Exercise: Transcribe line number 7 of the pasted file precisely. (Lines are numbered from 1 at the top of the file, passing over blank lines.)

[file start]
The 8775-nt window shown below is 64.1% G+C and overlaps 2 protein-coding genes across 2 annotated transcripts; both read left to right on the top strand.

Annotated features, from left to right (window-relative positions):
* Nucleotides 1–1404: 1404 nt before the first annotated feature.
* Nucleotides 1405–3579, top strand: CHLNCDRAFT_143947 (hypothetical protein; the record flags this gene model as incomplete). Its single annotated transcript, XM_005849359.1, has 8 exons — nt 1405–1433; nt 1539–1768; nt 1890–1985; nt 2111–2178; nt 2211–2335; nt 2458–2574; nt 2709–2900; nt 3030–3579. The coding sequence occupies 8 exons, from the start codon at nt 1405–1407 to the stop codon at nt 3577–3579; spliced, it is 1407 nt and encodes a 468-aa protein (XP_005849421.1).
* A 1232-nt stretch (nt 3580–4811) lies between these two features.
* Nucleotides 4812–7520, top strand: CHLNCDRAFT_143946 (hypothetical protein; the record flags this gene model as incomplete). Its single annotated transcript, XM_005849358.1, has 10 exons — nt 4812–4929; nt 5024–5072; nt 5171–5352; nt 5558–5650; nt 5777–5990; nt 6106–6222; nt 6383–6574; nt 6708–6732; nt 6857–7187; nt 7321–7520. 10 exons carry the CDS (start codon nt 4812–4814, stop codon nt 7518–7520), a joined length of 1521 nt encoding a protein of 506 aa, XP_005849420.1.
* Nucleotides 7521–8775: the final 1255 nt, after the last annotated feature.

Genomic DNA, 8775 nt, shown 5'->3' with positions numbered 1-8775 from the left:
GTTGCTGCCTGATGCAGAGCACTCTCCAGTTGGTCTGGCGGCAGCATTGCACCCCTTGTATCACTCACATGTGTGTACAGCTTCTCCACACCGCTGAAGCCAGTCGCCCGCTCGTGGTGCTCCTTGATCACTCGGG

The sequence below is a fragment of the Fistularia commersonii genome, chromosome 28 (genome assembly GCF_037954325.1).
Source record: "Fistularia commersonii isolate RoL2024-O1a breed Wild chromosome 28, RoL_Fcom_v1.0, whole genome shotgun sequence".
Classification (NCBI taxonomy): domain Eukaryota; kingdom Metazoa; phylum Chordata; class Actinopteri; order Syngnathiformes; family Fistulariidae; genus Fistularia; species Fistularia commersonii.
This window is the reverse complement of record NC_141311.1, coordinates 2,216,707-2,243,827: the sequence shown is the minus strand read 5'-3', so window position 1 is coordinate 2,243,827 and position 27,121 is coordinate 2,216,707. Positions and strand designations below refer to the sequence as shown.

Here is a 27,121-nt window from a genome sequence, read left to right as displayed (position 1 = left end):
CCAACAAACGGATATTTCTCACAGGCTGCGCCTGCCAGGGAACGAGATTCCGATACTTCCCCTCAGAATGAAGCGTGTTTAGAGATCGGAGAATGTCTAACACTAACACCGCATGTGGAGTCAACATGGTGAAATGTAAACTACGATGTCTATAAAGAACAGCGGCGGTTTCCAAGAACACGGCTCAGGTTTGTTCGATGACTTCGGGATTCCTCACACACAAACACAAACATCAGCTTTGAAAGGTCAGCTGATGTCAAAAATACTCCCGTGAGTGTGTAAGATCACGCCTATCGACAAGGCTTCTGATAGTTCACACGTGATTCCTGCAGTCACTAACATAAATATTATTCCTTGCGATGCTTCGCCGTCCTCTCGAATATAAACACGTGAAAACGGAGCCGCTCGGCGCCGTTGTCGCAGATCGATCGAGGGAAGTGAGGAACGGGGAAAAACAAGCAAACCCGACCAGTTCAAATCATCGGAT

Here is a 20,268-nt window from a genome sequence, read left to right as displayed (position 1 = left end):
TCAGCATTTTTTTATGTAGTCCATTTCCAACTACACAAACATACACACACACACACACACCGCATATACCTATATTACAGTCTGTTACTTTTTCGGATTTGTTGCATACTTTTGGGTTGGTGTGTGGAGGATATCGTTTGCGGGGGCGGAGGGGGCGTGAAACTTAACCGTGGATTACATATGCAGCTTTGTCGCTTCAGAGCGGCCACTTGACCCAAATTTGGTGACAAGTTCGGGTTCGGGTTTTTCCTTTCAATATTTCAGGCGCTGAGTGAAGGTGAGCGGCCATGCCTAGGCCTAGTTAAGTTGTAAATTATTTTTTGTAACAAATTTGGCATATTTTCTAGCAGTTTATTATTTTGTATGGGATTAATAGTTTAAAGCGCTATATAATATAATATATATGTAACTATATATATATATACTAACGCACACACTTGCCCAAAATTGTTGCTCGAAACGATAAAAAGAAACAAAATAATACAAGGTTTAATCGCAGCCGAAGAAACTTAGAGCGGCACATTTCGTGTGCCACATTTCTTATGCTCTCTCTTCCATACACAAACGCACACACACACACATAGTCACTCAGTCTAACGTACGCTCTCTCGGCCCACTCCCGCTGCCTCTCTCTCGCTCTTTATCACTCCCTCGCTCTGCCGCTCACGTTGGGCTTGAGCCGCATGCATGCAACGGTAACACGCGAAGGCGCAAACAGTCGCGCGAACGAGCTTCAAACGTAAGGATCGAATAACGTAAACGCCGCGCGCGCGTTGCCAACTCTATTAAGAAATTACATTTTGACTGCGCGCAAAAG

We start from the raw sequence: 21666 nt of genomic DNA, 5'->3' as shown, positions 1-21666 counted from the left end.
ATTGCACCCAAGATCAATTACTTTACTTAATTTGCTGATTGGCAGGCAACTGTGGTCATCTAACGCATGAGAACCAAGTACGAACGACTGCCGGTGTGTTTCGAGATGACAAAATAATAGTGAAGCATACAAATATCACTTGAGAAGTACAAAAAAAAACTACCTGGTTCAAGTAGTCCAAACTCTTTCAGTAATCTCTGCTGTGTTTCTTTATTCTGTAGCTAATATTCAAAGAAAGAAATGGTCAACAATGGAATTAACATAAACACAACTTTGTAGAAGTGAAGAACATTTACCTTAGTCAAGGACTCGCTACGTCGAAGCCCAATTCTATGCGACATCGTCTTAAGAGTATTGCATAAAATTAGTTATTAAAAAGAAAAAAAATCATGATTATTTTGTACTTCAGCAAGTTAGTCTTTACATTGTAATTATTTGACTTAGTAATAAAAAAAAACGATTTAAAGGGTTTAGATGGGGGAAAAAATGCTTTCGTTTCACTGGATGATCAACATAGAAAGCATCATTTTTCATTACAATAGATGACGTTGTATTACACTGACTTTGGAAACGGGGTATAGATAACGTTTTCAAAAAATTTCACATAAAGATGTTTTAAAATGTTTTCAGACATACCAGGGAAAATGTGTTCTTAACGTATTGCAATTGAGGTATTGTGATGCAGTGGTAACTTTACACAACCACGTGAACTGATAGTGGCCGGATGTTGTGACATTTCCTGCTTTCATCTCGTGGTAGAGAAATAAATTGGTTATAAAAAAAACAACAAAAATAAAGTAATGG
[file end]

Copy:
* Nucleotides 7521–8775: the final 1255 nt, after the last annotated feature.